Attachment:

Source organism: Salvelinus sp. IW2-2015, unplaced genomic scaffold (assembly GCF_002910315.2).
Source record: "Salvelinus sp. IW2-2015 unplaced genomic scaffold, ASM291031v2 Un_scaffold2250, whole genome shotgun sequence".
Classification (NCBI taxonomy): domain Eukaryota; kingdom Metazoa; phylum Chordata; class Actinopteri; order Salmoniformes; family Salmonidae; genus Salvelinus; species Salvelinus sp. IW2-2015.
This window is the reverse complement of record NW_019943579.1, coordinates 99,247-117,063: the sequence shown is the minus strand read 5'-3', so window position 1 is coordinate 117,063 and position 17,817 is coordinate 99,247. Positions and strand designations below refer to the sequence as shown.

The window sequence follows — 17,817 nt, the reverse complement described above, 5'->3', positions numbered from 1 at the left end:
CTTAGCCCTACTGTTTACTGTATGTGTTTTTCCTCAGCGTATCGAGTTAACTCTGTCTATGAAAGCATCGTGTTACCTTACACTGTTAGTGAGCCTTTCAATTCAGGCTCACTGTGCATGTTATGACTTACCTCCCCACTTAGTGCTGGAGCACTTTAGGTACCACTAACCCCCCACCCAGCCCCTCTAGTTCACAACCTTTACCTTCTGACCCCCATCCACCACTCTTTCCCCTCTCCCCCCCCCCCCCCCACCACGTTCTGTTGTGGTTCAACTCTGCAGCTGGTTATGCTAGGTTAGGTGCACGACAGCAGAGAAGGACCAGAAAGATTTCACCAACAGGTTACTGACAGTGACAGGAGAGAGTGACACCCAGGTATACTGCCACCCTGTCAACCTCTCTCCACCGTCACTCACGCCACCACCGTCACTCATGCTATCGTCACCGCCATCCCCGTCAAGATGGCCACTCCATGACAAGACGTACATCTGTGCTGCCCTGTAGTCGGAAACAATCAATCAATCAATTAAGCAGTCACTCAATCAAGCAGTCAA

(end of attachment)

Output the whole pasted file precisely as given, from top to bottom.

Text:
Source organism: Salvelinus sp. IW2-2015, unplaced genomic scaffold (assembly GCF_002910315.2).
Source record: "Salvelinus sp. IW2-2015 unplaced genomic scaffold, ASM291031v2 Un_scaffold2250, whole genome shotgun sequence".
Classification (NCBI taxonomy): domain Eukaryota; kingdom Metazoa; phylum Chordata; class Actinopteri; order Salmoniformes; family Salmonidae; genus Salvelinus; species Salvelinus sp. IW2-2015.
This window is the reverse complement of record NW_019943579.1, coordinates 99,247-117,063: the sequence shown is the minus strand read 5'-3', so window position 1 is coordinate 117,063 and position 17,817 is coordinate 99,247. Positions and strand designations below refer to the sequence as shown.

The window sequence follows — 17,817 nt, the reverse complement described above, 5'->3', positions numbered from 1 at the left end:
CTTAGCCCTACTGTTTACTGTATGTGTTTTTCCTCAGCGTATCGAGTTAACTCTGTCTATGAAAGCATCGTGTTACCTTACACTGTTAGTGAGCCTTTCAATTCAGGCTCACTGTGCATGTTATGACTTACCTCCCCACTTAGTGCTGGAGCACTTTAGGTACCACTAACCCCCCACCCAGCCCCTCTAGTTCACAACCTTTACCTTCTGACCCCCATCCACCACTCTTTCCCCTCTCCCCCCCCCCCCCCCACCACGTTCTGTTGTGGTTCAACTCTGCAGCTGGTTATGCTAGGTTAGGTGCACGACAGCAGAGAAGGACCAGAAAGATTTCACCAACAGGTTACTGACAGTGACAGGAGAGAGTGACACCCAGGTATACTGCCACCCTGTCAACCTCTCTCCACCGTCACTCACGCCACCACCGTCACTCATGCTATCGTCACCGCCATCCCCGTCAAGATGGCCACTCCATGACAAGACGTACATCTGTGCTGCCCTGTAGTCGGAAACAATCAATCAATCAATTAAGCAGTCACTCAATCAAGCAGTCAA